The Memory of Old Jack, selected quotes

[[It may be sad and slow to read but The Memory of Old Jack really is a beautifully written, conceived and executed story about more than just Americana — a story about life’s trauma and how the scars  never leave. Here are some excerpts.]]

Smiting the edge of the porch sharply with his cane as if to set hard reality on the alert, taking careful sight on the stone steps, he lets himself heavily down. . .

Old Jack goes to his accustomed place at the end of the one of the long tables that is occupied, the three others being bare. Thinking to remove neither his coat nor his cap, he sits down in his chair at the angle at which he has drawn it out from the table, and he keeps his left hand gripped onto the crook of his cane. His attitude thus communicates a most tentative and passing relation to the table and the assembled company. . .

Sunset in Eminence

He walks with the effort of a man burdened, a man carrying a great bale or a barrel, who has carried it too far but has not yet found a place convenient to set it down. . .

“Well,” he said, “time will finally make mortals of us all.”  And Burley said: “Yes, if we don’t die first.”

Trees and books

Books are made from trees. . .

It is nice to read a book under a tree. . .

There are many good books about trees. . .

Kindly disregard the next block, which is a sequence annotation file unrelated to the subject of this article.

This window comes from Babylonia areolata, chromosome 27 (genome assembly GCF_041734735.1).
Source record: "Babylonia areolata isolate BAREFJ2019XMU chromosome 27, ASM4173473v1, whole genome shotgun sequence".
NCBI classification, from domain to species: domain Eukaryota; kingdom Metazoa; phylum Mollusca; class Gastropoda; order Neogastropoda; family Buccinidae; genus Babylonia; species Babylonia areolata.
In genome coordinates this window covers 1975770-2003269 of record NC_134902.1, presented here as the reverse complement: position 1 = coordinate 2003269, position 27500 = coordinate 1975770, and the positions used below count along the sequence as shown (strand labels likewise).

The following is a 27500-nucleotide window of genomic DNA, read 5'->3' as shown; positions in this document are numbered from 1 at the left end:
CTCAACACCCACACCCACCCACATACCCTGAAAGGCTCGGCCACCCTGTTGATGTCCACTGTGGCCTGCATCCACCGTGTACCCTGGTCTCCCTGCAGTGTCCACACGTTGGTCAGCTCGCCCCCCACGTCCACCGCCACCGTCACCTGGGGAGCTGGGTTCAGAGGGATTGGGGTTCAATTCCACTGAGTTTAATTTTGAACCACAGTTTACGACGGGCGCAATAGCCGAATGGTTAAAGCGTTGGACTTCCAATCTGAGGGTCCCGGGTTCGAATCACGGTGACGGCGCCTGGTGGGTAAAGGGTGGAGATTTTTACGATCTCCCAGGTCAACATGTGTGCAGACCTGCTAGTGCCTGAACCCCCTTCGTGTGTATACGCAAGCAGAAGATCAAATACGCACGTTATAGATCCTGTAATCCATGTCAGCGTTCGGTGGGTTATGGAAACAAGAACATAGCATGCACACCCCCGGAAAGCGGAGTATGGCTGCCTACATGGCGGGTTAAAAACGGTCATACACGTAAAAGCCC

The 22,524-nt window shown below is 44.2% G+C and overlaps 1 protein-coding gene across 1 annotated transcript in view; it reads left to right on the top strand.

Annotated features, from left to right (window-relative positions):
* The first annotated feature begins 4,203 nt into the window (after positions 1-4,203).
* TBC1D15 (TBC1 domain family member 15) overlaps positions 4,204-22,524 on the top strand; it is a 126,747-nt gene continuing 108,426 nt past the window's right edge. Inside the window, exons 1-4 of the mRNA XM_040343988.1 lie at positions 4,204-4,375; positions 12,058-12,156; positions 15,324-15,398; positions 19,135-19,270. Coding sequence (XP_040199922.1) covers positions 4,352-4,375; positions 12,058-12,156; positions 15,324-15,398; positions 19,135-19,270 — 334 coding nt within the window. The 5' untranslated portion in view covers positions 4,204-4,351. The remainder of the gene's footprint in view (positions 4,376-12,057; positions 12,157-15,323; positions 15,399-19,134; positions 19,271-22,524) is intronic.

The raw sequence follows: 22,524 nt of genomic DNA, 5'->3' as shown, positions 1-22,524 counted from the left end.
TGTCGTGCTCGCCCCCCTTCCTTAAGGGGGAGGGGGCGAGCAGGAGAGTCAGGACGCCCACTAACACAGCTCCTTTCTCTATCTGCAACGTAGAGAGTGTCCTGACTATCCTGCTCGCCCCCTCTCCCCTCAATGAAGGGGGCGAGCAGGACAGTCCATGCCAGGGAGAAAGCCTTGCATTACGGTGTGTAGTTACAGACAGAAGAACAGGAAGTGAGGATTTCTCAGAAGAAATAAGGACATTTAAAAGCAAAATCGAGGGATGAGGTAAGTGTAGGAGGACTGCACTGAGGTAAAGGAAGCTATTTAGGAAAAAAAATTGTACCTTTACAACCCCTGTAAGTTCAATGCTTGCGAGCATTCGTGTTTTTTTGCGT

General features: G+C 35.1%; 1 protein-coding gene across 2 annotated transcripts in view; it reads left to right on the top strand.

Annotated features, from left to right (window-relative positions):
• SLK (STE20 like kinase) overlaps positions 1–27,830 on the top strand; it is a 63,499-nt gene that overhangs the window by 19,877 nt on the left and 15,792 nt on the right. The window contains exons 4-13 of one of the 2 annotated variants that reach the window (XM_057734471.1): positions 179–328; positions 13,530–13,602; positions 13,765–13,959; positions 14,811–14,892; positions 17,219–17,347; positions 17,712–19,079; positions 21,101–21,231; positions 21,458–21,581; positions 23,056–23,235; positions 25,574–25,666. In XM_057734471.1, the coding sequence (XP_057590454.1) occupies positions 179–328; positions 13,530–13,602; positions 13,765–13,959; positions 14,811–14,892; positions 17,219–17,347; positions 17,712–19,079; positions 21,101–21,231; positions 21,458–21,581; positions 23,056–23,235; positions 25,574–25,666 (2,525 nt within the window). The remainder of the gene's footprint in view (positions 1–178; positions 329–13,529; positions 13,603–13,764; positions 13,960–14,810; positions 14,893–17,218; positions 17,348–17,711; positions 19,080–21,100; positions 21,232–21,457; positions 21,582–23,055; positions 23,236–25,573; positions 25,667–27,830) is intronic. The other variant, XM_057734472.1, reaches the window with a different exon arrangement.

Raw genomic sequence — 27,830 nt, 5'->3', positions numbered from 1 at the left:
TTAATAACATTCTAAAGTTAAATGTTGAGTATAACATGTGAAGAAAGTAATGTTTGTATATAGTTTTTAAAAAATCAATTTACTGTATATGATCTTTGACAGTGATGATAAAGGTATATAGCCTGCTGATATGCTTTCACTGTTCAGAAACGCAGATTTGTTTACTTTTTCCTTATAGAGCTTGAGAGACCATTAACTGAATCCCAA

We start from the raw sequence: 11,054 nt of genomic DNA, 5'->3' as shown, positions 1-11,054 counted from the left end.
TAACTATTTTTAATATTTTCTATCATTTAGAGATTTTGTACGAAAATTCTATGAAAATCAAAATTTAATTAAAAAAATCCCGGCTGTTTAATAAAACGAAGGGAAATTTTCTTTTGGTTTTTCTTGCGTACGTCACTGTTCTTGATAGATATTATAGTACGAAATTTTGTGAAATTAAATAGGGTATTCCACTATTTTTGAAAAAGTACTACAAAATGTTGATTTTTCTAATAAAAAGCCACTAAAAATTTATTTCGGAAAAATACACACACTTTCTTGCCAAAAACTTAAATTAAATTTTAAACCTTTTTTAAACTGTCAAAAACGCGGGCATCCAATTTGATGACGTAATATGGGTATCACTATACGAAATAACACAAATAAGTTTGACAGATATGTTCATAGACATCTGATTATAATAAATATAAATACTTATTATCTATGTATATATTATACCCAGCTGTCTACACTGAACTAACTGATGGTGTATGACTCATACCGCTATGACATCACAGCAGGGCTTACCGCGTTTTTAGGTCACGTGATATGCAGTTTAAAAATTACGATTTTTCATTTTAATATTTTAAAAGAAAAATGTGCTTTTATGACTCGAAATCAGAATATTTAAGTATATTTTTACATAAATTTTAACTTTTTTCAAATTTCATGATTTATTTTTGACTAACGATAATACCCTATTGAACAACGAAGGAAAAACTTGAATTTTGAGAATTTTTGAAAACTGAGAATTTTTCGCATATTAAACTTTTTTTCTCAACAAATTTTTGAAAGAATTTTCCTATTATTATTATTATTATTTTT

This tree (giant Australian Fig on Exposition Blvd near California Science Center) was big enough to overlook the L.A. Times Festival of Books on Saturday and Sunday. . .

PATENT PENDING

“All problems were insignificant compared to Lola saying, ‘I love him.’ With Lola, everything was solvable. She was my independent variable.”

Books are usually copyrighted but this one should be patented. It is a dynamo of satire. An engine of irony. In his 2011 novel Machine Man, Australian writer Max Barry invents and launches a roaring, soaring weapon against runaway technology and corporate tyranny. For fuel he uses existential philosophy, bioethics, and any other kind of ethics you can think of. Love is a secret additive. Who knew? That’s where Lola comes in. While he’s busy designing marvels of modern science that are also instruments of modern destruction, Barry’s protagonist Dr. Charlie Neumann becomes attracted to Lola and the attraction is magnetic: literally, figuratively, allegorically, you name it. It might just be one of the strangest romances of modern literature. But in the reality of the world in which Machine Man lives and works, their love is the least bizarre phenomenon.

Barry’s literary apparatus may be a little wacky, but when it hits its target you smile. And it hits its target dead on. Grab ahold and hang on. It will blow you to pieces.

[Thank you to my daughter and her friend who is an engineer and owns the book, which I borrowed.]

The wisdom of alleys

We saw a fun show last night at the Regent Theater in downtown L.A., including SOAR the band. In the alley behind the theater there are wall paintings. Here is a part which contains some very sage words:

“Cherokee Prayer – Oh Great Spirit who made all races, look kindly upon the whole human family and take away the arrogance and hatred which separate us from our brothers.”